How Working With Passion-Driven Content Creators Changes Influencer Marketing

Of course, the rise of the passion economy doesn’t just affect influencer marketing. At the same time, it’s difficult not to connect the two, particularly given just how much one may change the other in the near future – and already is in the present.

Above all, the influencer hierarchy is flattening, with everyone being able to contribute and make themselves relevant to brands. As AdNews puts it,

This flattening of the system has also meant that new and more diverse voices can breakthrough. The breadth and range of influence has shifted. Now it’s not just cookie-cutter wallpaper in our feeds; it’s niche and emerging groups of individuals that have influence in their own circles. From ASMR to political activists, history enthusiasts and design experts to health and medical professionals – influencers exist in these communities. They are just as powerful at moving the dial and driving action.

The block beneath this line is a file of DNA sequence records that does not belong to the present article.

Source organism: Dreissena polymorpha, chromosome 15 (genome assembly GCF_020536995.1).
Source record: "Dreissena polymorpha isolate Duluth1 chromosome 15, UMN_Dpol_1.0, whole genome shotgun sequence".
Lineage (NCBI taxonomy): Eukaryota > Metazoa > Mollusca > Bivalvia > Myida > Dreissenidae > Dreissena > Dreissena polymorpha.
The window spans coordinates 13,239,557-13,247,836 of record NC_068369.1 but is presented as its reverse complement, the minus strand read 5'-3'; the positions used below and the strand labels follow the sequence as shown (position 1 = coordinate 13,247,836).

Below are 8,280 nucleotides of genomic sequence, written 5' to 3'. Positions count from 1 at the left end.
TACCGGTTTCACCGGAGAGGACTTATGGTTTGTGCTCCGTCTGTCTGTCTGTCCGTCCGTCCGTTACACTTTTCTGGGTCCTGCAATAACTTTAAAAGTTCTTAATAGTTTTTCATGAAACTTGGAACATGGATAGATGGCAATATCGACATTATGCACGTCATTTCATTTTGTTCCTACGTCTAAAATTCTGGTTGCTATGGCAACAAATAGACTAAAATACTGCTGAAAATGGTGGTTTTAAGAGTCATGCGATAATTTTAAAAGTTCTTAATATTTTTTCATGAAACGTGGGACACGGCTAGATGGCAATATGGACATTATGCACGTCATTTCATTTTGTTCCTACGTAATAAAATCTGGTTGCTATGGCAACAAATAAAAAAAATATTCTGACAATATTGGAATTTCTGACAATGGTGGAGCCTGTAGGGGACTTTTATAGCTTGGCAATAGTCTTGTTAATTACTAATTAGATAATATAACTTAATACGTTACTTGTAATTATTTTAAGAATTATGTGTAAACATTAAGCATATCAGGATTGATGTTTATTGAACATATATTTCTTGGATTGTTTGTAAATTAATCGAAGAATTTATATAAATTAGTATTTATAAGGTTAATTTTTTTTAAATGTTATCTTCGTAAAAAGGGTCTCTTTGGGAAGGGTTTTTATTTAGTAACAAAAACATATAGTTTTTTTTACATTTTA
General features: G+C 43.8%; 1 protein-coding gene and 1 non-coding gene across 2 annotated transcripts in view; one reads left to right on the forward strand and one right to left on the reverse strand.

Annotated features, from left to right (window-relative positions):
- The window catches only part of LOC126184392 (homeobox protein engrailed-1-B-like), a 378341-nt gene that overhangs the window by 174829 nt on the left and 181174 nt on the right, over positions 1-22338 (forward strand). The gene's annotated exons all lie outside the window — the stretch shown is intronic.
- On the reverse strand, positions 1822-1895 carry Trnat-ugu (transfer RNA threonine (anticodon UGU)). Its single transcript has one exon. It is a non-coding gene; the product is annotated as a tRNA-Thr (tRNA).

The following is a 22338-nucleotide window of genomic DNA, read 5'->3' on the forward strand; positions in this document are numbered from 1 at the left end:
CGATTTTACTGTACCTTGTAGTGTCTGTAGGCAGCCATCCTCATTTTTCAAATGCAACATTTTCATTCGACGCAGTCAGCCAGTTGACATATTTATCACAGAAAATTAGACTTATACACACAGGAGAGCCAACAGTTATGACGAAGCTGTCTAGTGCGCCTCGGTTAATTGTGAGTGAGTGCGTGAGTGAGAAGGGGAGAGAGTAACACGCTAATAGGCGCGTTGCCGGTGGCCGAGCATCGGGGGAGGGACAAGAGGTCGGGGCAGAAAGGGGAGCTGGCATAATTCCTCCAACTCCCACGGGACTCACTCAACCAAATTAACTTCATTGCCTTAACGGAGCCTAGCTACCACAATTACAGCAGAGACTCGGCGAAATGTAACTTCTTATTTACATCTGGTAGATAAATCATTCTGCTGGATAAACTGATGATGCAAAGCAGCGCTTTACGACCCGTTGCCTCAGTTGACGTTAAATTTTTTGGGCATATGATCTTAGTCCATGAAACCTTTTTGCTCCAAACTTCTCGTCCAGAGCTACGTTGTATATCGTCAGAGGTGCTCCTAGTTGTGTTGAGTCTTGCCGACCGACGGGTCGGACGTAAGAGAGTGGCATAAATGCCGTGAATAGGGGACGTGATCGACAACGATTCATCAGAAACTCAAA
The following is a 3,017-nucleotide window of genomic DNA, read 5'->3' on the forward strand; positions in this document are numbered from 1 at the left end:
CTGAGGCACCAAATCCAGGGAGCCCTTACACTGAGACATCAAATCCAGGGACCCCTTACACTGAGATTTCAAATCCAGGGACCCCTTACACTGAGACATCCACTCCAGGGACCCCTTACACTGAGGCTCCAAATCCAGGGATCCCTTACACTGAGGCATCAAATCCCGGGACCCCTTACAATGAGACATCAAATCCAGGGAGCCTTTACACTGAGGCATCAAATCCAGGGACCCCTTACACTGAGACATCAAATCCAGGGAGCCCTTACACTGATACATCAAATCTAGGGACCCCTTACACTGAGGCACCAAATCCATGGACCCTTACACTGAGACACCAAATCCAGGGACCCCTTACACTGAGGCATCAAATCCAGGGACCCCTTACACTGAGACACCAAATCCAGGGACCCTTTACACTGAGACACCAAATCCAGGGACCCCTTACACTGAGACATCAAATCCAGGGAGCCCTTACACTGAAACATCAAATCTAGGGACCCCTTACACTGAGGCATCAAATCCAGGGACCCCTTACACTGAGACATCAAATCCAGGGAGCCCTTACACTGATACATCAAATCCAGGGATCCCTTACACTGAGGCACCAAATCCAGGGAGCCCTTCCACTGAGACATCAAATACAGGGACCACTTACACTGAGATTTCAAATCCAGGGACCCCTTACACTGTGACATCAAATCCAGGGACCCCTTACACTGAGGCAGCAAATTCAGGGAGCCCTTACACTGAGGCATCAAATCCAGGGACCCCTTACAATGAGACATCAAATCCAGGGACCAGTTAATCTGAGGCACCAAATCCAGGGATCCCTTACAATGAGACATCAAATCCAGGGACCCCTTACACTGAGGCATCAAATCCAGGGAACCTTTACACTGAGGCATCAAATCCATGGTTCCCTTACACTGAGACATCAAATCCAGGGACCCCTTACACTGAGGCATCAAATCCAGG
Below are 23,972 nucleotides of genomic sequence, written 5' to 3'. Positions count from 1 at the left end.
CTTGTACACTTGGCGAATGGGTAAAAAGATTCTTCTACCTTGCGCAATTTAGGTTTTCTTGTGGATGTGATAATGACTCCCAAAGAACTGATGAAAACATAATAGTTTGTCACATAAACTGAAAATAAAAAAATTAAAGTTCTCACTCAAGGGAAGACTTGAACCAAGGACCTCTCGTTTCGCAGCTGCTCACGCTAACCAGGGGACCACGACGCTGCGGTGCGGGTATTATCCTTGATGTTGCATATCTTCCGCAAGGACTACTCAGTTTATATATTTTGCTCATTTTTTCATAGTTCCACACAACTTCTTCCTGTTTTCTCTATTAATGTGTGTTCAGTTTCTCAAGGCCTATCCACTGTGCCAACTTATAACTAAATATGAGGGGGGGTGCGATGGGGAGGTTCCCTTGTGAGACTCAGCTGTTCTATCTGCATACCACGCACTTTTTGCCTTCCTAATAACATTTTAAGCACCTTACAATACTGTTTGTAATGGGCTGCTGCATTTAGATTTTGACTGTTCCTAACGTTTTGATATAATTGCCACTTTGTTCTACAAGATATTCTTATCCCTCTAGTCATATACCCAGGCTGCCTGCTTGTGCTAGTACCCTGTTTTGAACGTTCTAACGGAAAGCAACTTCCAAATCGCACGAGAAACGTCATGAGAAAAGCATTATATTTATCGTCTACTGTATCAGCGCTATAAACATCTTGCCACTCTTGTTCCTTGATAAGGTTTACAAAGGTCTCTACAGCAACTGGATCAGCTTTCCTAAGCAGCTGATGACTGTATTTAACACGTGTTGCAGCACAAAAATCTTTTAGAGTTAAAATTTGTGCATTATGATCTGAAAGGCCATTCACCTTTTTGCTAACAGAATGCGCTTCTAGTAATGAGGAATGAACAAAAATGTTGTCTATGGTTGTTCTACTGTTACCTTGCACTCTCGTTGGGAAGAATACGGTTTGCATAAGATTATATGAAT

As a result, the balance of power is shifting. Influencers are no longer creating a following with the goal of partnering with brands and making money as a result. They are already making passive income. As a result, brand partnerships become more of an optional tool for passion entrepreneurs to consider.

Collaboration is Key

In other words, collaboration becomes key. Simply paying influencers in your industry and hoping for the best is no longer enough. Brands need to strategically find influencers in this passion economy that match their target audience and brand value. Then, they must build true partnerships designed to be mutually beneficial for all three sides. It’s about cultivating long-term, sustainable communities, rather than simply leveraging influencers with lots of followers as a new marketing channel.